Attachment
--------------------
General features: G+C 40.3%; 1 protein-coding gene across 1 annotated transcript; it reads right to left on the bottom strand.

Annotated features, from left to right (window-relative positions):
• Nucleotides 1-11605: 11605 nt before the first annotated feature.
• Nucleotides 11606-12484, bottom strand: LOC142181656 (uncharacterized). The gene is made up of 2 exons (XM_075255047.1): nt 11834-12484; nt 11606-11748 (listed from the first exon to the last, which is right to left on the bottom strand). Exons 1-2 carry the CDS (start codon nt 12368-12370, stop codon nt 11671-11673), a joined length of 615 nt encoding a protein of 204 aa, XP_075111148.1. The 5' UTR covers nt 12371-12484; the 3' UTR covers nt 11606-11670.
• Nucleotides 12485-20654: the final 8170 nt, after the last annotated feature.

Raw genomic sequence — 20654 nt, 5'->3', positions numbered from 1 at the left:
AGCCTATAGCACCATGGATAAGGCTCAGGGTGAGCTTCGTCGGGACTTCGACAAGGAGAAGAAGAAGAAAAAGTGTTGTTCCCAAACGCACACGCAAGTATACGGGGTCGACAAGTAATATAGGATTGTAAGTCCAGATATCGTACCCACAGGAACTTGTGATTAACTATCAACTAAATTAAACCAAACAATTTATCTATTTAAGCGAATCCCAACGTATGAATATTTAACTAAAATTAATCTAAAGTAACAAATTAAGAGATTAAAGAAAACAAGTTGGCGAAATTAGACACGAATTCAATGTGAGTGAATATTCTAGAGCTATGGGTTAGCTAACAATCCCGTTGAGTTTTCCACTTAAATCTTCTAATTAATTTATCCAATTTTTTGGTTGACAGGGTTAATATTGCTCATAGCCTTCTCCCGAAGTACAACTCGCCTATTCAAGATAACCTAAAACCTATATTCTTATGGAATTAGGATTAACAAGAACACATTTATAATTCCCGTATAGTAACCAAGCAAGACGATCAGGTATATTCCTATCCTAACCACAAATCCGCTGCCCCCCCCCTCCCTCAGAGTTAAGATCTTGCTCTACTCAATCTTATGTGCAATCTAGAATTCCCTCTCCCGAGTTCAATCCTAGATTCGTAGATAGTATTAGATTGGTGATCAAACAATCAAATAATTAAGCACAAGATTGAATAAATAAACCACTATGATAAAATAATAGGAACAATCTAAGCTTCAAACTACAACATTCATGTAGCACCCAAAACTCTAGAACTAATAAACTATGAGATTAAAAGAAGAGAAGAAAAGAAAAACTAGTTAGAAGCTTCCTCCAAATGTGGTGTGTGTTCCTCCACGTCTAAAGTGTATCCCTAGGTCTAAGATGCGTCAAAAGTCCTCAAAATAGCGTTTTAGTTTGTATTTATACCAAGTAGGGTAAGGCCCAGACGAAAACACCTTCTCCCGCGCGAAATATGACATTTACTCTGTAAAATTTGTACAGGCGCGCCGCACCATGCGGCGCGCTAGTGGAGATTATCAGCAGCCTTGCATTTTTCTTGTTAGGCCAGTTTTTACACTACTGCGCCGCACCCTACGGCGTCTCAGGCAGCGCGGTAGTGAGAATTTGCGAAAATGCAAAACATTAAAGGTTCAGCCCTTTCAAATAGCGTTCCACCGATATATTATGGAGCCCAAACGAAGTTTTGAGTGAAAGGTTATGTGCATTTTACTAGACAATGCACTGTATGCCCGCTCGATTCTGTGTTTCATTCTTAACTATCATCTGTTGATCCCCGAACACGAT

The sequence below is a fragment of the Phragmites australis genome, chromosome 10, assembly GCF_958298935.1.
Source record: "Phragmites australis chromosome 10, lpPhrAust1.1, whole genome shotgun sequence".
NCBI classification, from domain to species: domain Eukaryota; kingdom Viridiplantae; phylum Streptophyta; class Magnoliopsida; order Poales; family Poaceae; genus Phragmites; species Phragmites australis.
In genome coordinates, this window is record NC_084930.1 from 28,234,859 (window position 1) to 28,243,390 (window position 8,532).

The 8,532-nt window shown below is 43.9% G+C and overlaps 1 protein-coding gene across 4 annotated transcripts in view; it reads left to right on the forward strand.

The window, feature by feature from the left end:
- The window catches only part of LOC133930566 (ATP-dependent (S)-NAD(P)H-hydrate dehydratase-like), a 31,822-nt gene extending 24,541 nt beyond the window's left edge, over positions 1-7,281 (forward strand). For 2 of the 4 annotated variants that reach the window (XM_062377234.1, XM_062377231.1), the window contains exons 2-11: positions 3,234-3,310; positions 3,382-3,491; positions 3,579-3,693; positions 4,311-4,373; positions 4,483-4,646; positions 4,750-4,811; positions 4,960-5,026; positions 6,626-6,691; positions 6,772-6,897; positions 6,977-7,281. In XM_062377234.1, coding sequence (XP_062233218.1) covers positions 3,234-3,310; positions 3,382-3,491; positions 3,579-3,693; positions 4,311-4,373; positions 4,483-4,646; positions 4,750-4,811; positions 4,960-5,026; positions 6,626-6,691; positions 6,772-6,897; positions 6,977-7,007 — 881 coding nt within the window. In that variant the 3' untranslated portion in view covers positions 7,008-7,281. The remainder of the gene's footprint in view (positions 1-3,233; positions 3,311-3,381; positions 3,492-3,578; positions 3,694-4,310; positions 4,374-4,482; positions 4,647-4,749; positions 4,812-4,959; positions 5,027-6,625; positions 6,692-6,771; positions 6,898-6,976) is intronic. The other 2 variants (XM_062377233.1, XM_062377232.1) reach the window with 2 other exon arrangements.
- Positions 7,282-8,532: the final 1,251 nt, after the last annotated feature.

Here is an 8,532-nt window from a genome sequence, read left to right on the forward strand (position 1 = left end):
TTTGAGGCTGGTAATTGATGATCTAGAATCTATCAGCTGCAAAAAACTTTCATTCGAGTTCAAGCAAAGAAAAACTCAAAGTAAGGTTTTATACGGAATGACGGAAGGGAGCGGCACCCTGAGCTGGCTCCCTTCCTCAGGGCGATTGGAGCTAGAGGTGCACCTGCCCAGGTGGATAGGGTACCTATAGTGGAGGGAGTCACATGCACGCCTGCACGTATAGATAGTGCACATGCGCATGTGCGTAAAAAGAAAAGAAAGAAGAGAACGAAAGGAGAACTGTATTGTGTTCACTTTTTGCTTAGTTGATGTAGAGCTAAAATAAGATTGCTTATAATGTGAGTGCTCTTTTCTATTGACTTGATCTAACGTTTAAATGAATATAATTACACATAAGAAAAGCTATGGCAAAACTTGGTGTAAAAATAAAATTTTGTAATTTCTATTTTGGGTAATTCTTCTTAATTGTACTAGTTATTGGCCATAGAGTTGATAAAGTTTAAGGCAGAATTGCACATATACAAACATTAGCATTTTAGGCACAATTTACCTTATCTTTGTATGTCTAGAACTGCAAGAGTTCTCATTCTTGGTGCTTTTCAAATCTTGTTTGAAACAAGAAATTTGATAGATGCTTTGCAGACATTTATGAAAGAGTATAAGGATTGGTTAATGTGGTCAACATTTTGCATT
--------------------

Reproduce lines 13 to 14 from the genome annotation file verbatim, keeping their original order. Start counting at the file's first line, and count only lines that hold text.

The window, feature by feature from the left end:
- The window catches only part of LOC133930566 (ATP-dependent (S)-NAD(P)H-hydrate dehydratase-like), a 31,822-nt gene extending 24,541 nt beyond the window's left edge, over positions 1-7,281 (forward strand). For 2 of the 4 annotated variants that reach the window (XM_062377234.1, XM_062377231.1), the window contains exons 2-11: positions 3,234-3,310; positions 3,382-3,491; positions 3,579-3,693; positions 4,311-4,373; positions 4,483-4,646; positions 4,750-4,811; positions 4,960-5,026; positions 6,626-6,691; positions 6,772-6,897; positions 6,977-7,281. In XM_062377234.1, coding sequence (XP_062233218.1) covers positions 3,234-3,310; positions 3,382-3,491; positions 3,579-3,693; positions 4,311-4,373; positions 4,483-4,646; positions 4,750-4,811; positions 4,960-5,026; positions 6,626-6,691; positions 6,772-6,897; positions 6,977-7,007 — 881 coding nt within the window. In that variant the 3' untranslated portion in view covers positions 7,008-7,281. The remainder of the gene's footprint in view (positions 1-3,233; positions 3,311-3,381; positions 3,492-3,578; positions 3,694-4,310; positions 4,374-4,482; positions 4,647-4,749; positions 4,812-4,959; positions 5,027-6,625; positions 6,692-6,771; positions 6,898-6,976) is intronic. The other 2 variants (XM_062377233.1, XM_062377232.1) reach the window with 2 other exon arrangements.